Complaints about doctors increase by 23% in one year
The number of complaints about doctors has increased by 23% in the past year, according to the General Medic Council (GMC).
The number has risen from 7,153 in 2010 to 8,781 in 2011, and 47% of these concerned GPs.
However, the GMC, an organisation that overseas UK doctors, denies any correlation between the complaints and a fall in medical standards.
They claim that contributing factors to the increase include a rise in expectations and a fall in tolerance, as well as people being more likely to complain and also the sensational media coverage.
Dr Mark Porter, the council chair at the British Medical Association (BMA) said: “It is a good thing that patients feel more empowered to raise their concerns, but it is important that there is further research to find out why there has been an increase in complaints and the nature of those being made.”
“Even though medical standards remain high and the number of complaints is very small, compared with the millions of consultations every year, we should always strive to find ways of improving the quality of care.”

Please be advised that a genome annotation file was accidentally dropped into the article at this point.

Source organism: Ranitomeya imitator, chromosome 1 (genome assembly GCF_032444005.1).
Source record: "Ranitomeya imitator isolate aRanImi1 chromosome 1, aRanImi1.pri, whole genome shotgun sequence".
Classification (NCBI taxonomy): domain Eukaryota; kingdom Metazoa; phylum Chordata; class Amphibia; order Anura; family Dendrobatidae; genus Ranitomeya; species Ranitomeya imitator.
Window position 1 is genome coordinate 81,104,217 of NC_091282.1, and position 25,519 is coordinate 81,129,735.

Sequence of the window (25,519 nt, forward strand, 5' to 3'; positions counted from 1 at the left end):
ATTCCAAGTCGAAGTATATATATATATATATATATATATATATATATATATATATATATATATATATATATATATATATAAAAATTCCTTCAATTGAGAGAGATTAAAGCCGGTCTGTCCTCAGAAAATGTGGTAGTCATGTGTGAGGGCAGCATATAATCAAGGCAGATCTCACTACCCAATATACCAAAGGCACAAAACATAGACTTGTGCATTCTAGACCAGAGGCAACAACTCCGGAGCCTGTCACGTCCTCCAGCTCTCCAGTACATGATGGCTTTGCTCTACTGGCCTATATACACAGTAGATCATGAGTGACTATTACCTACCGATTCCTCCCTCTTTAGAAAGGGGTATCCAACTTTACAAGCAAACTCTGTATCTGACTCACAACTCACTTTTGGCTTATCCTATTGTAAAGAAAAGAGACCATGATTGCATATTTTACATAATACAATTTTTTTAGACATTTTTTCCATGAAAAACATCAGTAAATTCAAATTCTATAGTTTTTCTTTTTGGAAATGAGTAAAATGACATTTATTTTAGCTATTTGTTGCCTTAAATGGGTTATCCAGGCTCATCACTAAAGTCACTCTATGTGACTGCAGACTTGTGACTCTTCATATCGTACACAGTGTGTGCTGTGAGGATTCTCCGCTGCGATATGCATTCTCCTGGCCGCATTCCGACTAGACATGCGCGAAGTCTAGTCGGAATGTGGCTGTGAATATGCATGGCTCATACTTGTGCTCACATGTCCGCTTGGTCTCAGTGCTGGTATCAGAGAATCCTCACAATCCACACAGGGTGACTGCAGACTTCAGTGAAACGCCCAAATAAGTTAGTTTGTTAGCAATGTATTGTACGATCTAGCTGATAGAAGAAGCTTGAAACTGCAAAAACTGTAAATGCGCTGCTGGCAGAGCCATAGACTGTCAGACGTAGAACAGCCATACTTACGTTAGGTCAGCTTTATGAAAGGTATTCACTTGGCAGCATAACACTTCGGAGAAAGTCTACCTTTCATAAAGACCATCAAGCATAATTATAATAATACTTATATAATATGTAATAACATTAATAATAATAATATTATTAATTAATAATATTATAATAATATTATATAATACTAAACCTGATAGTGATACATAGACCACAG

The GMC report, State of medical education and practice in the UK, stated interaction between doctors and their patients generated a marked increase in complaints. Communication related complaints went up by 69% and those concerned by lack of respect also logged 45% more than last year.
The report further showed that GPs, psychiatrists and surgeons attracted the most complaints. Almost three quarters of complaints received in 2011 targeted male doctors, despite only 57% of all registered doctors being male.
Niall Dickson, the chief executive of the GMC, said: “We need to respond to the rising number of complaints about doctors – a pattern seen across healthcare.
“Every day there are millions of interactions between doctors and patients and all the evidence suggests that public trust and confidence in the UK’s doctors remains extremely high.”